Characteristic Of Mumps And Lymphocytic Choriomeningitis between 500 and 1000 cells are also characteristic of mumps and lymphocytic choriomeningitis. Simulation of train Abscess or Bacterial Meningitis. Confusion with meningococcal and other bacterial meningitis may also arise in echo9 or other enterovirus infections with a petechial rash. If reasonable doubt exists, however, the case should be treated as one of purulent meningitis until this has been excluded by appropriate cultures. Inadequately treated bacterial meningitis and mechanical irritation of the meninges owing to brain abscess (or other intracranial lesions) may also produce an aseptic meningitis syndrome.
The possibility of a silent brain abscess is suggested by a history of recent pneumonia, chronic pulmonary infection, congenital heart disease, bacterial endocarditis, otitis media, or infection of the paranasal sinuses. Other Forms of Aseptic Meningitis. Leptospirosis is to be considered seriously in areas where the infection is common and when there is a history of exposure to dogs, cattle, swine, or rats, which excrete the agent in their urine.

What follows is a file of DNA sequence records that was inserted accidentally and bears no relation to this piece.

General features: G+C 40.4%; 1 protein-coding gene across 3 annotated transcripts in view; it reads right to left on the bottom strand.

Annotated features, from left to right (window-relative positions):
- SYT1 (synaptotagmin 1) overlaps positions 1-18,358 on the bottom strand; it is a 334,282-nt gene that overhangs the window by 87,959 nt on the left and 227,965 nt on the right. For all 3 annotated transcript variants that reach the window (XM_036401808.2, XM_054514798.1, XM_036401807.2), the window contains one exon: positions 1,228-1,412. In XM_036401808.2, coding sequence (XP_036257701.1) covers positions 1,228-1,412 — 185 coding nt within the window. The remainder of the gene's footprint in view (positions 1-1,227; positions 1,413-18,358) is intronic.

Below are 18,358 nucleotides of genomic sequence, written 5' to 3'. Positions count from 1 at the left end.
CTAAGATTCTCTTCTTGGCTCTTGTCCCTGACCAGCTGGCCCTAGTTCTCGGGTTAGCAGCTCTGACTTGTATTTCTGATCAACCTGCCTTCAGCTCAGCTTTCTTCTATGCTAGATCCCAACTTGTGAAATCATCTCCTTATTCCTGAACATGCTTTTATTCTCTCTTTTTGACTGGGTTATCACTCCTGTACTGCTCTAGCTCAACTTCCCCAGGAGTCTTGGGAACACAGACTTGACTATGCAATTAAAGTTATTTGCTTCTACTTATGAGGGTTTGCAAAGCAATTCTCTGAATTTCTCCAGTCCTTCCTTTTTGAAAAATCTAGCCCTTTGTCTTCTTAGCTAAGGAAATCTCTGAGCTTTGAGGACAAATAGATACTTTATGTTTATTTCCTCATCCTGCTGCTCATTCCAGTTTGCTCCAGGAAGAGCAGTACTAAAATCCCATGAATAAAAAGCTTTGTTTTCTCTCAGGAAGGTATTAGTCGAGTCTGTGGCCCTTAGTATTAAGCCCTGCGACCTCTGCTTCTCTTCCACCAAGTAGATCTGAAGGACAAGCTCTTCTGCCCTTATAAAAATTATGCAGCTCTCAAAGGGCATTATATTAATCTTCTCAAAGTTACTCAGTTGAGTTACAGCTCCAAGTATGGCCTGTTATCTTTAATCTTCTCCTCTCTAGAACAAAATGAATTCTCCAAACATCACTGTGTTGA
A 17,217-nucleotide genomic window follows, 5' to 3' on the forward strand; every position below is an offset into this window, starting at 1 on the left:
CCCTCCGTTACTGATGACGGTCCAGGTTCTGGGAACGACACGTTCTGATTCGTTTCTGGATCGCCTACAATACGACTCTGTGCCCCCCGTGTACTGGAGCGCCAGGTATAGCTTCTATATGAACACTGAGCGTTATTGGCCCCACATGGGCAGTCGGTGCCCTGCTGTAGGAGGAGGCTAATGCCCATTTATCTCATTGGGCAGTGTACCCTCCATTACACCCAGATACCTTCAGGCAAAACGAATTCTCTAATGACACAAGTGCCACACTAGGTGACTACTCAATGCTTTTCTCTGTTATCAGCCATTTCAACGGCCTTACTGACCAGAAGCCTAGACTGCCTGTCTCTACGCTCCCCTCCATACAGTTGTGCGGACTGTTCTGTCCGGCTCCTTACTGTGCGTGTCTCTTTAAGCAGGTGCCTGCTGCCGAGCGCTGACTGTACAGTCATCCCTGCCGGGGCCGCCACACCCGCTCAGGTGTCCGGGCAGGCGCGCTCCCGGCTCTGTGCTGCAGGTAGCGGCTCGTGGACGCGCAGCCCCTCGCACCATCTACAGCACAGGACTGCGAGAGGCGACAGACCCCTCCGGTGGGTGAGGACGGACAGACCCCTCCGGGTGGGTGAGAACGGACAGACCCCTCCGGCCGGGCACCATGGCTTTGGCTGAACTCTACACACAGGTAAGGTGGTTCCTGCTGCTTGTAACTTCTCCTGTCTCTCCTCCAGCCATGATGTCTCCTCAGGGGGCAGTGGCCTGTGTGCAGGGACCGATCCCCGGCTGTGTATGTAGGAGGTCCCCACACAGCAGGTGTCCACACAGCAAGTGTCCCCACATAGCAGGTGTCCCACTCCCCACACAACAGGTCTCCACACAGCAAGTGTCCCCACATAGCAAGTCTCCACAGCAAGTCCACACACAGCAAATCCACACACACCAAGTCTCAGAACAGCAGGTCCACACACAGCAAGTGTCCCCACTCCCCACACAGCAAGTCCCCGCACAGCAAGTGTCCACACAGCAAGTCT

The presence of respiratory symptoms and central nervous system signs suggests the possibility of infection with this agent; a significant titer of cold agglutinins in the serum supports the diagnosis. Treatment. Bed rest, adequate fluid intake, and symptomatic treatment are indicated, as in any acute febrile illness. Prognosis. Aseptic meningitis caused by viruses is a self-limited disease, complete recovery occurring in three to five days in mild cases, and in seven to fourteen days in the more severe ones.
Adair, C. V., Gauld, R. L., and Smadel, J. E.: Aseptic meningitis, a disease of diverse etiology: Clinical and etiologic studies on 854 cases. Ann. Intern. Med., 39:675, 1953. Buescher, E. L., Artenstein, M. S., and Olson, L.: Central nervous system infections of viral origin: The changing pattern. In Proceedings of the Association for Research in Nervous and Mental Disease (Infections of the Nervous System), Vol. 44. Baltimore, Williams & Wilkins Company, 1908, p. 147. Jamieson, W. M., Kerr, M., and Sommerville, R. G.: Echo type-9 meningitis in East Scotland. Lancet, 1:581, 1958. Lepow, M. L., Coyne, N., Thompson, L. B., Carver, D. H., and Robbins, F. C.: A clinical, epidemiologic and laboratory investigation of aseptic meningitis during the four-year period 1955-1958. I. Observations concerning etiology and epidemiology.